Of our four days in Sonoma County, one was spent in and around Sonoma, a historic city in northern California at the heart of the renowned Sonoma Valley wine-making region. Its history is fascinating.
According to VisitCalifornia.com, “In the mid-1800s, the town now known as Sonoma was just a collection of ranchos, governed by Mexico. Even though the U.S. government and the State of California took over the territory not too long after that, you can still sense its heritage. The centerpiece of town, Sonoma Plaza, is still anchored by the northernmost Franciscan mission in California—and it’s even the birthplace of the California State Bear Flag, created by Americans rebelling against Mexican rule. Today, however, Sonoma Plaza is lined with charming shops, tasting rooms and popular restaurants.”
Here’s how we spent our day in Sonoma:
Stop 1: Jack London State Historic Park
Jack London was born on January 12, 1876. By age 30 he was internationally famous for his books Call of the Wild (1903), The Sea Wolf (1904) and other literary and journalistic accomplishments. Designated a National Historic Landmark in 1963, Jack London State Historic Park is a magnificent tribute to the prolific writer and his wife Charmian. It features 29 miles of hiking trails covering 1,400 acres, a museum, his writing cottage, the ruins of a 19th century winery, a 2,000-year-old Redwood Tree that’s 14 feet in diameter, Beauty Ranch, the ruins of the Wolf House and stunning views. Because we were on a tight time frame and it was pouring, we only visited the museum. You should plan to spend at least half a day there.
Stop 2: Cline Family Cellars
Family-owned and sustainably farmed since 1982, Cline Family Cellars’ wines are distributed in all 50 states and throughout the world. They’re known for their Zinfandels—including the 2016 Ancient Vines Zinfandel that was the top-ranked Zin of 2018 in Wine Spectator’s Top 100 List—but produce many excellent varieties. Some of our favorites in addition to the zin listed above were Nancy’s Cuvée, the 2017 Estate Pinot Gris, the 2017 Farmhouse Red and White Blends, the 2017 Mouvèdre Rosé and the 2015 Big Break Zinfandel. Make sure you plan to spend enough time to get a tour of the grounds. Watch this video about the winery.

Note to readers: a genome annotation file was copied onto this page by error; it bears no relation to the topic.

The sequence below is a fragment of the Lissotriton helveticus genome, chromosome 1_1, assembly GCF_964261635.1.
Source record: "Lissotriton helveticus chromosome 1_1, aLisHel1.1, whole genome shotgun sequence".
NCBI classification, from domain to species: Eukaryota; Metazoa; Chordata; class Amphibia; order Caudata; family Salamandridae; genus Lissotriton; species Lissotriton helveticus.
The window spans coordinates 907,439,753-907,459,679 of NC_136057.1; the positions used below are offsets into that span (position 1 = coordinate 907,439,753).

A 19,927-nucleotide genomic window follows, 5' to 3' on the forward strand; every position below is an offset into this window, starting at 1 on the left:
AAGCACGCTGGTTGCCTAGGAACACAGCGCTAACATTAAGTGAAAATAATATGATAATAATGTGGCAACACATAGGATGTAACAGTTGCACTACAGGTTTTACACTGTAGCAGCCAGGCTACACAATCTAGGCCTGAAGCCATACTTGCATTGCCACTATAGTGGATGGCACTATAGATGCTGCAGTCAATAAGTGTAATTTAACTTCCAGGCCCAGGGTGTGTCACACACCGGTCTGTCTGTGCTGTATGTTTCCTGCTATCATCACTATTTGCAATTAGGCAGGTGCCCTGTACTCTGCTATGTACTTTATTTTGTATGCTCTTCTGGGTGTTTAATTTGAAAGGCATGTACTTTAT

Founder Fred Cline’s maternal grandfather, Valeriano Jacuzzi, taught Fred the fine art of old-world winemaking. This led to our next stop.
Stop 3: Jacuzzi Family Vineyards
Located just across the road from Cline Family Cellars, the Jacuzzi Family Vineyards has an entirely different feel, as though you left California and stepped into Italy. Valeriano was one of seven Jacuzzi brothers who were pioneers in American aviation and water pumps—including the bath and spa that bears their name—before they turned to farming grapes. Fred Cline opened Jacuzzi Family Vineyards in 2007 as a way of honoring his beloved grandfather.
Since this wasn’t originally on our itinerary, we just had time for a quick visit. Our favorite wines were the 2015 Rosso de Sette Fratelli, which features all seven brothers on the label, and the Pina Asola Prosecco, which unfortunately is not distributed. The Olive Press has a tasting room and shop in the same building. I found several things there I could not do without!
Stop 4: Gundlach Bundschu Winery
That’s a mouthful, and I’m not talking about the wine. Pronounced Gun Lock Bun Shoe, Gundlach Bundschu been around since 1858, making it California’s oldest family-owned winery. From the Gundlach Bundschu website, “For six generations and more than 150 years, our family has farmed our Rhinefarm estate vineyard at the crossroads of the Sonoma Valley, Carneros and Napa Valley appellations. Today, we focus on making small lots of ultra-premium wines from this distinctive and historic property.” Many of their wines are not distributed, but I think one or two will find their way onto the shelves of our liquor store. The 2018 Gewürztraminer, 2018 Sauvignon Blanc, 2014 Mountain Cuvée and 2015 Cabernet Sauvignon were our favorites, oh, and the 2016 Pinot Noir that we special ordered for ourselves! The tasting room also features a lovely gift shop. I did not leave empty-handed.
We didn’t make it to the charming and historic downtown Sonoma this time, but it’s on the list for our next California wine trip. Don’t miss our favorite eats in Sonoma County!
Thanks for reading Tales From the Empty Nest. Stay tuned for more wine country adventures.
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